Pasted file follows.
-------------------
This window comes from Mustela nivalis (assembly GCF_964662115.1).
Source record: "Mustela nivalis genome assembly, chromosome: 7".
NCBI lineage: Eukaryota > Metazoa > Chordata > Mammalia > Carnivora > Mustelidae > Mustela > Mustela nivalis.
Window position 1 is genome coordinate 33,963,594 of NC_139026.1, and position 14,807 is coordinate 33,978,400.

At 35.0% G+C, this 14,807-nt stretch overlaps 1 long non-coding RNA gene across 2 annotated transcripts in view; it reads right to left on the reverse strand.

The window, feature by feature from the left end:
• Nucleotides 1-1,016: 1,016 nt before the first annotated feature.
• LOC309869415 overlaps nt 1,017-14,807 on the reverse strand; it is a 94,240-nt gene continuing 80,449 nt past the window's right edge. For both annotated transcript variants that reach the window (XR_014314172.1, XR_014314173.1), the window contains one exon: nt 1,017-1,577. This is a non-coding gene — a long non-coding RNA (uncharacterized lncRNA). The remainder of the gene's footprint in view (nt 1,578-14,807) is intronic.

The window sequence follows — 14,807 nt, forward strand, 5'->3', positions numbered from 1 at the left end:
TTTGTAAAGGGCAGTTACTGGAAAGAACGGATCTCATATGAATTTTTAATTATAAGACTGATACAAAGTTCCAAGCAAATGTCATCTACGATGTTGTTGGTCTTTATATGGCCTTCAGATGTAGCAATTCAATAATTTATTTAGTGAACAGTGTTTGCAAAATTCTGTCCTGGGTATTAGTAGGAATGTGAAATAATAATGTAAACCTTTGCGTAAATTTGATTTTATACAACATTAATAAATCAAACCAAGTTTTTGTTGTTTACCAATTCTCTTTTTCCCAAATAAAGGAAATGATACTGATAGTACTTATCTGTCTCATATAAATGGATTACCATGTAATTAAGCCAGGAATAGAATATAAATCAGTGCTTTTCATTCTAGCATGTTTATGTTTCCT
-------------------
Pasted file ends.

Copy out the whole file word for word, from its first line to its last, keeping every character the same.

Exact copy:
This window comes from Mustela nivalis (assembly GCF_964662115.1).
Source record: "Mustela nivalis genome assembly, chromosome: 7".
NCBI lineage: Eukaryota > Metazoa > Chordata > Mammalia > Carnivora > Mustelidae > Mustela > Mustela nivalis.
Window position 1 is genome coordinate 33,963,594 of NC_139026.1, and position 14,807 is coordinate 33,978,400.

At 35.0% G+C, this 14,807-nt stretch overlaps 1 long non-coding RNA gene across 2 annotated transcripts in view; it reads right to left on the reverse strand.

The window, feature by feature from the left end:
• Nucleotides 1-1,016: 1,016 nt before the first annotated feature.
• LOC309869415 overlaps nt 1,017-14,807 on the reverse strand; it is a 94,240-nt gene continuing 80,449 nt past the window's right edge. For both annotated transcript variants that reach the window (XR_014314172.1, XR_014314173.1), the window contains one exon: nt 1,017-1,577. This is a non-coding gene — a long non-coding RNA (uncharacterized lncRNA). The remainder of the gene's footprint in view (nt 1,578-14,807) is intronic.

The window sequence follows — 14,807 nt, forward strand, 5'->3', positions numbered from 1 at the left end:
TTTGTAAAGGGCAGTTACTGGAAAGAACGGATCTCATATGAATTTTTAATTATAAGACTGATACAAAGTTCCAAGCAAATGTCATCTACGATGTTGTTGGTCTTTATATGGCCTTCAGATGTAGCAATTCAATAATTTATTTAGTGAACAGTGTTTGCAAAATTCTGTCCTGGGTATTAGTAGGAATGTGAAATAATAATGTAAACCTTTGCGTAAATTTGATTTTATACAACATTAATAAATCAAACCAAGTTTTTGTTGTTTACCAATTCTCTTTTTCCCAAATAAAGGAAATGATACTGATAGTACTTATCTGTCTCATATAAATGGATTACCATGTAATTAAGCCAGGAATAGAATATAAATCAGTGCTTTTCATTCTAGCATGTTTATGTTTCCT